To progress another player toward Death, you had to hit their marble with yours. So after calling the rules for the game, this player would shoot outward from the pot toward the best target. If he missed, it could be bad luck for him because his marble might then be easy prey for the next player. If he hit, then he got another turn. I think normally he was allowed to hit the same target a second time to advance it yet again, but I’m guessing one of the spontaneously invented variant rules disallowed this.
Once you’d been hit, your status would continue to deteriorate one step with each turn you took. So your priority would be to get your marble into the pot, which would reset your status to the beginning so that you could keep playing. If you took too long to get to the pot or missed that critical final shot, then you were eliminated from the game. Obviously this reset ability could make for some extended matches, and I recall several times being called home to dinner but trying to hurry and finish the game first.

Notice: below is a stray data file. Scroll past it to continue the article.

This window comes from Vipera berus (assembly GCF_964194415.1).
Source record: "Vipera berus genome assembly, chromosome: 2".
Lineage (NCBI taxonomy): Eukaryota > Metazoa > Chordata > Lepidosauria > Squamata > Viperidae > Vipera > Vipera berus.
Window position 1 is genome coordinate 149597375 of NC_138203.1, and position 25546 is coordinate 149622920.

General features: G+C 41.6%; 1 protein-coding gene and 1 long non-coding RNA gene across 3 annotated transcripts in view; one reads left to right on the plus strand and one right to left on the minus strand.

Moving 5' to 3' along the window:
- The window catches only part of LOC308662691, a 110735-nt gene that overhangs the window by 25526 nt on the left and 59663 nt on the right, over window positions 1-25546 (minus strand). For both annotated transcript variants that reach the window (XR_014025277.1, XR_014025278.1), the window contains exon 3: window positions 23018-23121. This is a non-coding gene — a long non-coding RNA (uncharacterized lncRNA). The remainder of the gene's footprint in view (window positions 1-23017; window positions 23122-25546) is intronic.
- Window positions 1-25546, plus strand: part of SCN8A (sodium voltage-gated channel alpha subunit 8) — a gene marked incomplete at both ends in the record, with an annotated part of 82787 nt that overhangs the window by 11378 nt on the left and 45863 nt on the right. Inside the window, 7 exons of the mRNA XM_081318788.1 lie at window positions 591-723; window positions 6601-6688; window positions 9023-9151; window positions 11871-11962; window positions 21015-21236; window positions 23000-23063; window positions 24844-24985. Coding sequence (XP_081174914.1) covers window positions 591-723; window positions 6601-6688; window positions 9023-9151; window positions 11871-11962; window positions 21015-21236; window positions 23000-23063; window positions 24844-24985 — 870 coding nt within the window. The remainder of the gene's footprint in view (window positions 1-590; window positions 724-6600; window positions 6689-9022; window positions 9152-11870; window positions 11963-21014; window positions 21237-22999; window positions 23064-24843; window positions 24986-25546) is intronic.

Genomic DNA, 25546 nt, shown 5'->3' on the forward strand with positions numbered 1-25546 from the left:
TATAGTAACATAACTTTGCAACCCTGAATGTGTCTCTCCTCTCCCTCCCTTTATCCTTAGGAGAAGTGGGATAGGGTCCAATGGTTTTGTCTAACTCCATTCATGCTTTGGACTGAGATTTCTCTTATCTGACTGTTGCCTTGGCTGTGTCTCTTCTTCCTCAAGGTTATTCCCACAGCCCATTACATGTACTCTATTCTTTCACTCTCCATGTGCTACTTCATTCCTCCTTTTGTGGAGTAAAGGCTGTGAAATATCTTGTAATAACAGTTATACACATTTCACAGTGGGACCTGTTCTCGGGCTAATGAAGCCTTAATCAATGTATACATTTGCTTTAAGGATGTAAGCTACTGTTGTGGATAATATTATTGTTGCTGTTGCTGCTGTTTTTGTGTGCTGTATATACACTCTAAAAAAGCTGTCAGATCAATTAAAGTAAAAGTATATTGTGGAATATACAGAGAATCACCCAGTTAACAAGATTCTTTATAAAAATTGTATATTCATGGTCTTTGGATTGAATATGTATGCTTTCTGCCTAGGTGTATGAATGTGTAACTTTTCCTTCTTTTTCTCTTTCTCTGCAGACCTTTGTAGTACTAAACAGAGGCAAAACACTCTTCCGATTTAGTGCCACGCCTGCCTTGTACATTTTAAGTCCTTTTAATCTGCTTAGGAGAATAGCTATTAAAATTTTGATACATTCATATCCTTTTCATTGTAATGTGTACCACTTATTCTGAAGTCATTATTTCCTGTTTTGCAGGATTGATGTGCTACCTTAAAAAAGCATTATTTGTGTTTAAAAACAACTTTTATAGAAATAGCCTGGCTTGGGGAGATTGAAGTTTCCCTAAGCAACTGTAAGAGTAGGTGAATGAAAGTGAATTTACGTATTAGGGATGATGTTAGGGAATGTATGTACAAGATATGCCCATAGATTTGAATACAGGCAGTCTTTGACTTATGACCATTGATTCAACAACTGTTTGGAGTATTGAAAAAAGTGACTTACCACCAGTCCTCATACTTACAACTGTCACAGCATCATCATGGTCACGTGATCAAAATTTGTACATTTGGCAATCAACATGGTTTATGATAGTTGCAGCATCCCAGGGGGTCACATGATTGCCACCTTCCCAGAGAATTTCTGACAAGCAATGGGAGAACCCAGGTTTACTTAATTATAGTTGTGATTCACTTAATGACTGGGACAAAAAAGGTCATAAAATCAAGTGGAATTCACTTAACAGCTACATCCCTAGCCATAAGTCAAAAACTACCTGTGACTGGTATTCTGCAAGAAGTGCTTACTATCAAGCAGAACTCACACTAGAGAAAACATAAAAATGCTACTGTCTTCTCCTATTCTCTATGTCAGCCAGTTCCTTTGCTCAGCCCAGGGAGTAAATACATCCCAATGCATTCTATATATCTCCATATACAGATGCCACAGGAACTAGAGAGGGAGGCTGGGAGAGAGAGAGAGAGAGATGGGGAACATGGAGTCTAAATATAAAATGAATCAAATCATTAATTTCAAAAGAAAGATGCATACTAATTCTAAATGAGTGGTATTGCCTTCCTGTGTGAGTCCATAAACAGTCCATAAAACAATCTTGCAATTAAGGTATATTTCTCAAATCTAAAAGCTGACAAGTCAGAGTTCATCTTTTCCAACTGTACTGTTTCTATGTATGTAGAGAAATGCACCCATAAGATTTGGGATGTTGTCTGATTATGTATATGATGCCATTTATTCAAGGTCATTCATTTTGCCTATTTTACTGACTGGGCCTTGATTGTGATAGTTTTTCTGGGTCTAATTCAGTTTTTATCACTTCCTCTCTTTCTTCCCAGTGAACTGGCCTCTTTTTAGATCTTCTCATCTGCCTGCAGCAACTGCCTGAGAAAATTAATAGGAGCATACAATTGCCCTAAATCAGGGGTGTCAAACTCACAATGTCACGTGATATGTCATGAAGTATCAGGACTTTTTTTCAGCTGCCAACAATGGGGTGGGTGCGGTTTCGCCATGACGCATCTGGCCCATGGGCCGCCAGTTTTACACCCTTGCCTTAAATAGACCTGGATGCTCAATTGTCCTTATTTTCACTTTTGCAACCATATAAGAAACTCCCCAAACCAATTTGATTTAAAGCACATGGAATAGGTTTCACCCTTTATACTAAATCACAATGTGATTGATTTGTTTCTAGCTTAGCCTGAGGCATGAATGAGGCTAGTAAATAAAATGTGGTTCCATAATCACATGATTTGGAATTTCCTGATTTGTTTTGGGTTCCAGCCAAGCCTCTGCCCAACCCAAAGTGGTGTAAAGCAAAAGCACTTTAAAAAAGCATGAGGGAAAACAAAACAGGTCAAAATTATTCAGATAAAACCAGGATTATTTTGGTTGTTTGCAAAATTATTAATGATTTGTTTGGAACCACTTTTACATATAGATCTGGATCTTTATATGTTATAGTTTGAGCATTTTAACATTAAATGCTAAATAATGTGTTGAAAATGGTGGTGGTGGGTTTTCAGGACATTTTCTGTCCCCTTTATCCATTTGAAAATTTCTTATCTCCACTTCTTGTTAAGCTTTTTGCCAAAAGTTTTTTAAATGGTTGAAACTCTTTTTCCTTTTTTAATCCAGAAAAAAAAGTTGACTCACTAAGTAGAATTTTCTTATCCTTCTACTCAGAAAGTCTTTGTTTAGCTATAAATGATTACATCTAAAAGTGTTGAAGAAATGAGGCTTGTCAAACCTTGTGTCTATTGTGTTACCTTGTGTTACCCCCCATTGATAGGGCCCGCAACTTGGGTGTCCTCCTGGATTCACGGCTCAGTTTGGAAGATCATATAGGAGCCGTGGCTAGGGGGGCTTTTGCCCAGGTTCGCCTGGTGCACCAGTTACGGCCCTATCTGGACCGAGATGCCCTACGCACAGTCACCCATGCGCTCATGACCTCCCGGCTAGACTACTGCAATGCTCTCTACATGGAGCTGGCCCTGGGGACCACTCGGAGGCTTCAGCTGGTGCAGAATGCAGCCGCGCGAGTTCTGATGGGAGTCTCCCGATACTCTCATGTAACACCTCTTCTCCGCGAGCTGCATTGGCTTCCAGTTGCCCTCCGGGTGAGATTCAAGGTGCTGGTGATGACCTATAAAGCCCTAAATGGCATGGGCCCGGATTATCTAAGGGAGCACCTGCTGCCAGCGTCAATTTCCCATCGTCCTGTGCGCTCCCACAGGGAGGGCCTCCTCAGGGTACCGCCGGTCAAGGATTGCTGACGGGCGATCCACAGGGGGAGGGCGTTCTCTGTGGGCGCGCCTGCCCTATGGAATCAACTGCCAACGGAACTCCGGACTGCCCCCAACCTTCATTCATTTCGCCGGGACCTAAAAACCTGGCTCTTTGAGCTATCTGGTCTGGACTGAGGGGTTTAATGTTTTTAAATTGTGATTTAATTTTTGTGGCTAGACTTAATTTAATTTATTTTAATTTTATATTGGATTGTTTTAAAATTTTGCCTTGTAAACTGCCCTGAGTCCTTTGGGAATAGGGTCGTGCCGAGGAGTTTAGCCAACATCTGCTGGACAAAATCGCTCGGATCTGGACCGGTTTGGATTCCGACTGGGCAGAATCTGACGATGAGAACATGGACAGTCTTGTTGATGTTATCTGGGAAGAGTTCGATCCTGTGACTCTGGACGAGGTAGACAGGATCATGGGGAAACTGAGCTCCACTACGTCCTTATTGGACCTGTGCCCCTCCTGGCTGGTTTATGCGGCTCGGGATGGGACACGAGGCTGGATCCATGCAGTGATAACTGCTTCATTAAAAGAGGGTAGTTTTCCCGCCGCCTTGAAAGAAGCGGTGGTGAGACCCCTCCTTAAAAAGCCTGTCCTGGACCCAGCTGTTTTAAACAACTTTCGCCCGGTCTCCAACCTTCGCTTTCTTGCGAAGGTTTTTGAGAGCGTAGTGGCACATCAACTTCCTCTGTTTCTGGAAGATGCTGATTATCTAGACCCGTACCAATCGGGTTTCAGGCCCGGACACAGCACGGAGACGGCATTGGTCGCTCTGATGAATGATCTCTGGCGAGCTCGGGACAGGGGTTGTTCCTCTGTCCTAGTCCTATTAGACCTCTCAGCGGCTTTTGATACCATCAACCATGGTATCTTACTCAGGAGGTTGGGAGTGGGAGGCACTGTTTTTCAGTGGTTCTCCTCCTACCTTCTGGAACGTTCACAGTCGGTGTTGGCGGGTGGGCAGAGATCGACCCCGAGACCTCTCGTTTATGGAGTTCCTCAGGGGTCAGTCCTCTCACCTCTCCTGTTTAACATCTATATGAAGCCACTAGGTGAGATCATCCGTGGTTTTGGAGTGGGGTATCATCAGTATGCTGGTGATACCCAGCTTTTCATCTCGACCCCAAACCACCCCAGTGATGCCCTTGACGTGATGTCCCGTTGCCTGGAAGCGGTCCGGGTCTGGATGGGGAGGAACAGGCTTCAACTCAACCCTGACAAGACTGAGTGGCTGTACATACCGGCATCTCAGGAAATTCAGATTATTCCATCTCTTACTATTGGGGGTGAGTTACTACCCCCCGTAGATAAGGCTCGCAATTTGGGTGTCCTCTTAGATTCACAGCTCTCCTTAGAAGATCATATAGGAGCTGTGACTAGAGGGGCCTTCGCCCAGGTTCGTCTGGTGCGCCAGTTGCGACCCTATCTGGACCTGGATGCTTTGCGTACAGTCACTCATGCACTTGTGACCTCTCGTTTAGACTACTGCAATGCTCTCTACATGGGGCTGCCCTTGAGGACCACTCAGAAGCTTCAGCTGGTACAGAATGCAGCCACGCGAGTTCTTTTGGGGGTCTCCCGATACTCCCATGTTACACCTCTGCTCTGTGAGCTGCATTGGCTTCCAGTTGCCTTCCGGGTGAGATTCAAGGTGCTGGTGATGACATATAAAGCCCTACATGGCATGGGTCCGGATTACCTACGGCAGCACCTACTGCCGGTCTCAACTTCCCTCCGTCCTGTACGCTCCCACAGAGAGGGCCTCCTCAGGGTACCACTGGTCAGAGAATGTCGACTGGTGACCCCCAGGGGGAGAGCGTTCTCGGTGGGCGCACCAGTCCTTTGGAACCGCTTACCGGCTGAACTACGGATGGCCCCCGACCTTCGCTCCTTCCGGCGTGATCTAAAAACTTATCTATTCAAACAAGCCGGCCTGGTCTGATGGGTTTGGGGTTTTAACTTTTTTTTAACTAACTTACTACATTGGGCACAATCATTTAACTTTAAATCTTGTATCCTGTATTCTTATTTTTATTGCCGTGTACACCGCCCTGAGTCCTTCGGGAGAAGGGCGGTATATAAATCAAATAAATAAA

Games could be played for Funs or for Keepsies. Most of the time, you’d want to play for Funs because Keepsies meant that the winner would get to keep your marble forever! So if you did decide to play for Keepsies, the marble you chose to play with would be a very important decision and there might be some negotiation between players to make sure everyone was gambling similarly valued pieces. It seems like sometimes there would be additional marbles wagered as well, and they would be placed in the pot until a winner emerged.
It sounds crazy and inconsistent and broken and I’m sure that it was, given that your opponent always seemed to know of some additional rule which you hadn’t heard before. But at the time I didn’t suspect a thing, I just saw it as a fascinating and complex game where collecting the marbles themselves was just as fun as playing the game.
If anyone has heard of something resembling this form of marble game, I’d love to hear about it and see where perhaps my memory is faulty or just incomplete.